Covid-19 | Gauteng hospitals ready themselves for increase in patients

(Antonio Masiello/Getty Images)
(Antonio Masiello/Getty Images)

In anticipation of a rise in Covid-19 patients, Gauteng hospitals have put measures in place.

Public hospitals are screening patients and transferring positive cases to designated hospitals.

In Pretoria this is Steve Biko Academic Hospital, working together with Tshwane District Hospital, and in Johannesburg it is Charlotte Maxeke Hospital and Tembisa Hospital.

The Gauteng Provincial Command Council, a government body set up to respond to the Covid-19 crisis, said "we have cleared some of our existing hospitals and declared them Covid-19 facilities", creating a capacity of 555 standard beds and 308 intensive care unit (ICU) beds.

On 16 April, just over 100 people had been hospitalised, 15 needing ICU.

Another 500 beds will be added in the first stage of a new specialised facility at the Nasrec Centre, which has a planned eventual capacity of over 2 000.

READ | Inside Gauteng's makeshift hospital for Covid-19 patients 

Sufficient stock - for now

The command council said it was in the process of creating new permanent wards at various hospitals, which would result in 800 more beds, but these would be designated for various uses, not exclusively Covid-19 cases.

Provincial health department spokesperson Kwara Kekana said that the hospitals had "sufficient stock for now" of various kinds of personal protective equipment (PPE).

Marry-Jane Ramakuwela, acting communication officer at Mamelodi Regional Hospital, said the hospital had implemented various measures, including screening areas and test kits. Other measures include the provision of sanitisers and PPE, and upholding of social distancing in waiting areas, and having security personnel control foot traffic. The hospital has 18 ventilators and a two-bed isolation room.

Odi District Hospital, also a governmental site in Pretoria, said they had no ventilators, but a one-bed isolation room and a six-bed holding area while people waited for test results. Senior communication officer Nombulelo Shangase said tha,t while they did have PPE, and gave all coughing patients masks, their "stock is inadequate".

The hospital has contact with an infectious disease specialist who they can ask for advice.

Private healthcare response

In the private healthcare sector, the main hospital groups have pandemic management plans and groups working with government.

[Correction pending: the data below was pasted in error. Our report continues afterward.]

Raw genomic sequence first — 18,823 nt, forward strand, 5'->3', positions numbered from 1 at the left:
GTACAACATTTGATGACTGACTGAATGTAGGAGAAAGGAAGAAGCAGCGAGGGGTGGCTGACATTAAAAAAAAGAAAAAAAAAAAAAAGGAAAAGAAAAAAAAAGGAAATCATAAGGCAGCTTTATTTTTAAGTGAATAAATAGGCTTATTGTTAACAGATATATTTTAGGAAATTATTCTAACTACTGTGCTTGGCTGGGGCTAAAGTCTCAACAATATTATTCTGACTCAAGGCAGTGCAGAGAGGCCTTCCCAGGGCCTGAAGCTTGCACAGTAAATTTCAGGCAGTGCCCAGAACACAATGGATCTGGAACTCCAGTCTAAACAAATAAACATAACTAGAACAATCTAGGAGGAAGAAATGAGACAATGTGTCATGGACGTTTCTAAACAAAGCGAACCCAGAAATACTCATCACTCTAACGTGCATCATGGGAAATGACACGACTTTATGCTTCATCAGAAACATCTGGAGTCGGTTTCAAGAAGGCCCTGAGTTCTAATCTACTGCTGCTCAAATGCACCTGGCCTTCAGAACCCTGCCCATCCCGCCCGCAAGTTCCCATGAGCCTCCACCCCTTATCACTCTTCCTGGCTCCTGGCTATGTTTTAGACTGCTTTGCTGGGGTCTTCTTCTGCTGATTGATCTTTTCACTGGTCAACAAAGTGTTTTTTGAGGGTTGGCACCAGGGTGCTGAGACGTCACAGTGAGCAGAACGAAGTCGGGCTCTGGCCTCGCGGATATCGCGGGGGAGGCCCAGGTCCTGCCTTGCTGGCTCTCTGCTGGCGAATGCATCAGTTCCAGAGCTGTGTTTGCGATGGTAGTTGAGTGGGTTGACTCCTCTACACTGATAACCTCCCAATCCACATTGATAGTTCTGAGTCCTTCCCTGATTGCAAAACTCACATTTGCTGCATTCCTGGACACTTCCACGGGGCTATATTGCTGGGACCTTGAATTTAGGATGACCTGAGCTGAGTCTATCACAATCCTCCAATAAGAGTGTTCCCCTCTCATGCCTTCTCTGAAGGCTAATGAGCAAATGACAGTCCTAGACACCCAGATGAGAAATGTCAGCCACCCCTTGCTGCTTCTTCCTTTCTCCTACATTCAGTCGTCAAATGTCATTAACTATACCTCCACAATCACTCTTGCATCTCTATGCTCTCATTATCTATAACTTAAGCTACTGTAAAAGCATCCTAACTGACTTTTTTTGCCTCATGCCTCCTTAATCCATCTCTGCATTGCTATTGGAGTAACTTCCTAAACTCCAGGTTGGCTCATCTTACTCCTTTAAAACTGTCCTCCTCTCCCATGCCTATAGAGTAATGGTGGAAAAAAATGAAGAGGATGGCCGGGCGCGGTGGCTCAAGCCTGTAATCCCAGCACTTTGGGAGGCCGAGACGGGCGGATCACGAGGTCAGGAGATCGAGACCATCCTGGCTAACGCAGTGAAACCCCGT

Dr Stefan Smuts, chief clinical officer of Mediclinic Southern Africa, said: "This includes preparations to activate a central command centre to actively support the hospitals during the peak of the pandemic."

The group also has internal information dashboards to monitor the levels of medical equipment, stock and the availability of beds.

Life Healthcare CEO Adam Pyle said their team of infection prevention specialists and clinical healthcare workers "have received training and guidelines on Covid-19 by the National Institute for Communicable Diseases and World Health Organisation guidelines".

Mediclinic had increased healthcare workers, including hiring more nurses, bringing in retired nurses and "reallocating clinical staff members into more active roles within the hospitals".

Other measures in place are reduced or withdrawn visiting hours and the postponement or suspension of non-essential elective surgeries.

The majority of private hospitals say they are also making everyone who enters their facilities undergo Covid-19 screening.

Additional equipment

Life Healthcare said it had 1 050 adult ICU beds nationally, while Netcare said it had about 1 200 ICU beds. Mediclinic did not disclose its numbers.

All three groups confirm that they are in the process of sourcing additional equipment, such as ventilators. Dr Anchen Laubscher, group medical director of Netcare, said the group had spent R150 million to enhance the readiness of its ICU and high care facilities, including purchasing additional ventilators".

Life Healthcare’s Pyle said they are engaging with the government about the "collaboration of shared resources", but that currently, all patients would have to pay, whether out of pocket or through medical aid.

Netcare’s Laubscher said: "We have committed to the National Department of Health to assist with treating public sector patients in Netcare facilities." These services would be on a "not-for-profit basis, seeking only to recover costs".

Mediclinic’s Smuts said they were also engaging the public sector to "formalise and provide available private hospital capacity when needed".

Kekana confirmed that "there is an agreement with private hospital groups for usage of their beds should the need arise".

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